General Motors (GM) and Honda will develop and share a hydrogen fuel cell for vehicles they would produce around the end of the decade, the automakers announced Tuesday.
Speaking in Manhattan, GM's vice chairman, Stephen Girsky, and the president of American Honda, Tetsuo Iwamura, said that by collaborating on a common design and components, they would lower costs and reduce development time.
GM and Honda – considered industry leaders in fuel-cell technology –said they would also work with energy suppliers and state and local governments to expand the network of hydrogen refueling stations, a critical element in fostering consumer acceptance of fuel-cell vehicles. Fuel cells also are expected to play an important role in the federal fuel economy regulations set for 2017 to 2025.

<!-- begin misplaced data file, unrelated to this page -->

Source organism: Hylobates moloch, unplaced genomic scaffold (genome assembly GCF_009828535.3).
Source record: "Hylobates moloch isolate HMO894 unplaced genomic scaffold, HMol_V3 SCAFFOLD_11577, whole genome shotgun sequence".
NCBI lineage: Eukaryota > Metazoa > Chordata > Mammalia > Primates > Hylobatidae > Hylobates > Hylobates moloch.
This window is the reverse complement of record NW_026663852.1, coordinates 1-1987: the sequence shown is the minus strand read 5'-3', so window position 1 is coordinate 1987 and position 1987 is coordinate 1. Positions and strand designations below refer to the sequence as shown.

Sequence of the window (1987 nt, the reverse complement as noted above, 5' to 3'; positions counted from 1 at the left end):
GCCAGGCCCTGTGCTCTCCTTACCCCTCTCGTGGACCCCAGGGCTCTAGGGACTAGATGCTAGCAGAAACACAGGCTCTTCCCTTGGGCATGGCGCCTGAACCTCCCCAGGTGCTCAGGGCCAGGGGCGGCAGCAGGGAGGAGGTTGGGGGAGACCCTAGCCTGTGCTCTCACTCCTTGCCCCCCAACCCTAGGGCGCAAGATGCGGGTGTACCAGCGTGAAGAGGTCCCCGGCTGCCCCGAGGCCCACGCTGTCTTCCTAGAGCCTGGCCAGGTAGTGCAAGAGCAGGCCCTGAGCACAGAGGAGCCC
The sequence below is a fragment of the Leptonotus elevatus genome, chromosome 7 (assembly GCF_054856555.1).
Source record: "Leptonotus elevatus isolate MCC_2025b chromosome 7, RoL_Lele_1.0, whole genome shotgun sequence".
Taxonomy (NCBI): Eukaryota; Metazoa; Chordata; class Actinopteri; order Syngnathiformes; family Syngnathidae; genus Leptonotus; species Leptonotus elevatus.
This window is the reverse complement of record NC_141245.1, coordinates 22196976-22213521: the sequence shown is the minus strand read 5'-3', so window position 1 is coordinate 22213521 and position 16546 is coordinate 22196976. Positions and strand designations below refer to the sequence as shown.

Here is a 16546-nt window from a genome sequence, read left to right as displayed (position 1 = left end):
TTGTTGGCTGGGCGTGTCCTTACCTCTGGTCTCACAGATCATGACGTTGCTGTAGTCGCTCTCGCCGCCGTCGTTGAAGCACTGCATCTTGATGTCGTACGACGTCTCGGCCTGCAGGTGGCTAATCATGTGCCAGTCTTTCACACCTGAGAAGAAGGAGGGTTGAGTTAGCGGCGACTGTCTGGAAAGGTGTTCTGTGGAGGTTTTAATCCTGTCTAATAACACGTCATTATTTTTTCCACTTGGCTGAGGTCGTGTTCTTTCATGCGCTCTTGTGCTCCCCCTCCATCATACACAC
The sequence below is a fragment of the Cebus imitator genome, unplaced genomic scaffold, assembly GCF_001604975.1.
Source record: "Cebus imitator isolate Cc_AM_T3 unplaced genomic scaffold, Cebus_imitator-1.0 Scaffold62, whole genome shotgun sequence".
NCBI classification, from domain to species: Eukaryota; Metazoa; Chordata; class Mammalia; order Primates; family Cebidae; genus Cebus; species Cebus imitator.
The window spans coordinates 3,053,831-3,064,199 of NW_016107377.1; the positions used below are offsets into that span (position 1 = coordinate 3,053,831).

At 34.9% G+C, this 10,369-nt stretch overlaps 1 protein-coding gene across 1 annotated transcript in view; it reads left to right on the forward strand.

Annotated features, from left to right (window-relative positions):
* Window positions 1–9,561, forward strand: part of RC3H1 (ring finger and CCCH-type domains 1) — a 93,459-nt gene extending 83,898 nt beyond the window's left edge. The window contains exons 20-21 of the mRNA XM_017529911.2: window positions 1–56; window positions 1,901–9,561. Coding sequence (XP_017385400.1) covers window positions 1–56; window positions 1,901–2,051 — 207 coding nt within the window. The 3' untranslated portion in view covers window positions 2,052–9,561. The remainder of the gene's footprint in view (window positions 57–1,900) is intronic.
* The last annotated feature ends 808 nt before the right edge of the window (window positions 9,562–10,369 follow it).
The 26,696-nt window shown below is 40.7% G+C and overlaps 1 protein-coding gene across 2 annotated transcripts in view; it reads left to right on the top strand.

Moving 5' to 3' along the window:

A section of those rules allows each fuel-cell vehicle to count as 1.75 conventional vehicles in 2020 and 1.5 vehicles in 2021.
Such credits enable automakers to somewhat offset the fuel economy of less-efficient vehicles like sport utility vehicles (SUVs) and large trucks.